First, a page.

French said the last Forge update was Halo 5, which was “pushed to steam.”

“We couldn’t add any more objects to the game because that would destroy maps,” French said. “I literally had to go through and crop content, and we had to reduce the polygon count to things, all sorts of technical, nerdy stuff, to make everything fit in the engine. But we didn’t fit in there anymore.”

Repeating this success in a live service game has proved difficult as many things had to be redesigned. Letting players romp around with the game’s physics, graphics, and engine requires fine-tuning, which is why the Infinite feature has been pushed back to an unspecified date.

Being a fan of Halo Infinite, a game that I gave a perfect 10 last year, means patience for now. Although the campaign got off to a successful start, multiplayer has been difficult for players to revisit while its offerings and core issues remain.

To give a personal example: I recently played the Tactical Ops event – but only partially enjoyed it. I enjoy playing the required game modes. But I didn’t enjoy the requirement to use specific weapons to advance my weekly challenges, not when I don’t have control over what type of weapons I start with in the Tactical Ops playlist. The Tactical Ops challenges required me to get kills with the combat rifle, but instead I kept getting thrown into games that only allowed stalker rifles. Unlike some games, Halo Infinite doesn’t ask me to gamble with money but with my time, a far more limited resource in life.

Because I refuse to let Halo Infinite waste my time, I’ve consistently ditched games that didn’t feature a Battle Rifle. That meant having to leave three other unfortunate teammates to fend for themselves unless someone else filled in. Maybe the next player didn’t need a stalker gun game either and left as well. Quitting games early is frankly annoying and selfish behavior, something I’ve always criticized and still do, and yet I’ve been there engaging in a practice I loathe.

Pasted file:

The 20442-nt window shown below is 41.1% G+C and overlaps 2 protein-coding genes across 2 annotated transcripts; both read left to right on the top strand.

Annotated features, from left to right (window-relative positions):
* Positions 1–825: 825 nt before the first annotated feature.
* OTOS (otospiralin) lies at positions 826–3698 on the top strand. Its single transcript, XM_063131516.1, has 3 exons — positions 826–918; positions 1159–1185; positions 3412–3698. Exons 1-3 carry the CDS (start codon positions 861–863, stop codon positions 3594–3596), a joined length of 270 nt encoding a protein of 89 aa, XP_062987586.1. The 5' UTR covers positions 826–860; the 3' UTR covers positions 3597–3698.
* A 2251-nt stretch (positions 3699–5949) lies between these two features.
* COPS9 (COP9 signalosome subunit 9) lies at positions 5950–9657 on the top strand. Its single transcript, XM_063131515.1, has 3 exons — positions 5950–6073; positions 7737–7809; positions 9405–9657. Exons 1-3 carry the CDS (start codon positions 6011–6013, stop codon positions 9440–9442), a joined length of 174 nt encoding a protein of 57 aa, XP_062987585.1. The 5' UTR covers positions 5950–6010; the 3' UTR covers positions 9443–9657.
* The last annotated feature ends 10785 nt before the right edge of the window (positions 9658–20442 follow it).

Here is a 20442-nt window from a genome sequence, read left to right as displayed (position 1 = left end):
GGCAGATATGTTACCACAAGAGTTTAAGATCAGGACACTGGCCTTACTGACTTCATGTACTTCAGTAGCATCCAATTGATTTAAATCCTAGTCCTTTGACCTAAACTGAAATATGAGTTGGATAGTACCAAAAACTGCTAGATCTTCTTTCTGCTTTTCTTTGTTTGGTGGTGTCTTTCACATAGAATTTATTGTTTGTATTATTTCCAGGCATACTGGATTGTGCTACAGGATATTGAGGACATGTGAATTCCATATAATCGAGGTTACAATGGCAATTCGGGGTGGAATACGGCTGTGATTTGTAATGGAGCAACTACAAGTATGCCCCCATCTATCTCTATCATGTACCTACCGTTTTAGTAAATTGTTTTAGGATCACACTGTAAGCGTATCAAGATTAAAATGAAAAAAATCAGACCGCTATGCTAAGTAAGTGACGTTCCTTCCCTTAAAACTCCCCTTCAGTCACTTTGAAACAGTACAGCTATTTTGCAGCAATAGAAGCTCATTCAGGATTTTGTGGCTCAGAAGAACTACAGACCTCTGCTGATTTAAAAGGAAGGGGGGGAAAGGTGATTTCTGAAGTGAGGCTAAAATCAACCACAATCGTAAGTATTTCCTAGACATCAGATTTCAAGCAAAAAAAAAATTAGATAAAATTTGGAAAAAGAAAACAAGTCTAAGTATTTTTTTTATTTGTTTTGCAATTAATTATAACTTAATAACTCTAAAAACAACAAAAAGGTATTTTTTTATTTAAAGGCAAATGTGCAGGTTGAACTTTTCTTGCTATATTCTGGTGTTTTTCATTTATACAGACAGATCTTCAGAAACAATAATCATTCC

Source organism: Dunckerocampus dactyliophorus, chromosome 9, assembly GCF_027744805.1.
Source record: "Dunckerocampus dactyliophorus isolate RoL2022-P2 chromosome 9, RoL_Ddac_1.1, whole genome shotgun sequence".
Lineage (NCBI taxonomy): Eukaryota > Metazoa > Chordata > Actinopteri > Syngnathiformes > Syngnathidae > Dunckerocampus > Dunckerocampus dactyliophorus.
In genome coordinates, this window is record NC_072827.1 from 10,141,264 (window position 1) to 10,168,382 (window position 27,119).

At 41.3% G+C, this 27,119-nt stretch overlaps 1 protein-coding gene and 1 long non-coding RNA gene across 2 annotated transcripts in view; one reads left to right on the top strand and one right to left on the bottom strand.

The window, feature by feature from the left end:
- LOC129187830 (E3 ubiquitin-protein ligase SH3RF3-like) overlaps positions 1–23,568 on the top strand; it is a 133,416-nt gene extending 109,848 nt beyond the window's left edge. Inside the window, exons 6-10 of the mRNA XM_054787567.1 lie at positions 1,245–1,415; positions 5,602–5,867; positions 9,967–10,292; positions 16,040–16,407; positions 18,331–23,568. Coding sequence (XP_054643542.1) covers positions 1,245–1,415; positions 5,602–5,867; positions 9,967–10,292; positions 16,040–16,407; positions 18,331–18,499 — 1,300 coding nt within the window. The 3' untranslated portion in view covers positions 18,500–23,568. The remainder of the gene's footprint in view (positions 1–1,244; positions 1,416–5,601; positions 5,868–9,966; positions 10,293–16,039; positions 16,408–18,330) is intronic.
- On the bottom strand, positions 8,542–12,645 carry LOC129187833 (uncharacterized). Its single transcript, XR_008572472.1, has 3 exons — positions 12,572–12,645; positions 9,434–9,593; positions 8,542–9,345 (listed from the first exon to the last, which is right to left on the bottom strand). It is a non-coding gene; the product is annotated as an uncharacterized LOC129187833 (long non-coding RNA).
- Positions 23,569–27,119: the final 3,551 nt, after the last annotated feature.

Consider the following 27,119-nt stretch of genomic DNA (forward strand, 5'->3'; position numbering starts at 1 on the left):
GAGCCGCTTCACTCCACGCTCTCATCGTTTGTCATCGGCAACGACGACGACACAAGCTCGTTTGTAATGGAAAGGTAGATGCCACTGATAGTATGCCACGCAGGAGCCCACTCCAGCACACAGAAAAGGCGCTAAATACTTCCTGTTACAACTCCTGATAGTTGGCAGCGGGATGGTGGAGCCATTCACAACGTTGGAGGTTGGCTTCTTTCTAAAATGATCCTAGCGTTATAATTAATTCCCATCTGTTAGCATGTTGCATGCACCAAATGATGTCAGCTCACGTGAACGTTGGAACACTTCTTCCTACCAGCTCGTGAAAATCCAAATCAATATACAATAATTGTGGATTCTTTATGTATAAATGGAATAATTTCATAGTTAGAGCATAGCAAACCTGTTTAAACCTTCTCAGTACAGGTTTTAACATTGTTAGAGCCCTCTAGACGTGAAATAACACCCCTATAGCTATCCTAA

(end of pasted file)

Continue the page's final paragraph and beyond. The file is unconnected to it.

Playing with other weapons might be fine if there was another weapon in the game that was needed to continue a challenge, but I completed the Season 1 Battle Pass a month into the season. In the three months since, there has been no other motivation to play more competitive ranked modes, which have their own issues with progression and how wins and losses count towards player rankings.

Any criticism of Halo Infinite today almost always comes with a caveat: Halo’s core gameplay and mechanics are airtight, solid, and practically perfect. It’s also at the core of the frustration, as today all the nuts and bolts feel in place, but we’ll have to wait for 343 Industries to build on that foundation to give us a game that, as French called it, is expandable and is reusable.

In early March, French said many features were being worked on “concurrently.”

“We’ll talk about that in a moment. There will be new maps, there will be new modes, there will be new experiences, there will be new features,” French said. “There will be improvements [of] the experiences we sent. … It improves our platform, strengthens the foundation, and that includes things like leaderboards. We know we can do better, we dreamed of doing better. Let’s push it in that direction.”

Mike Hume contributed coverage from Redmond, Washington.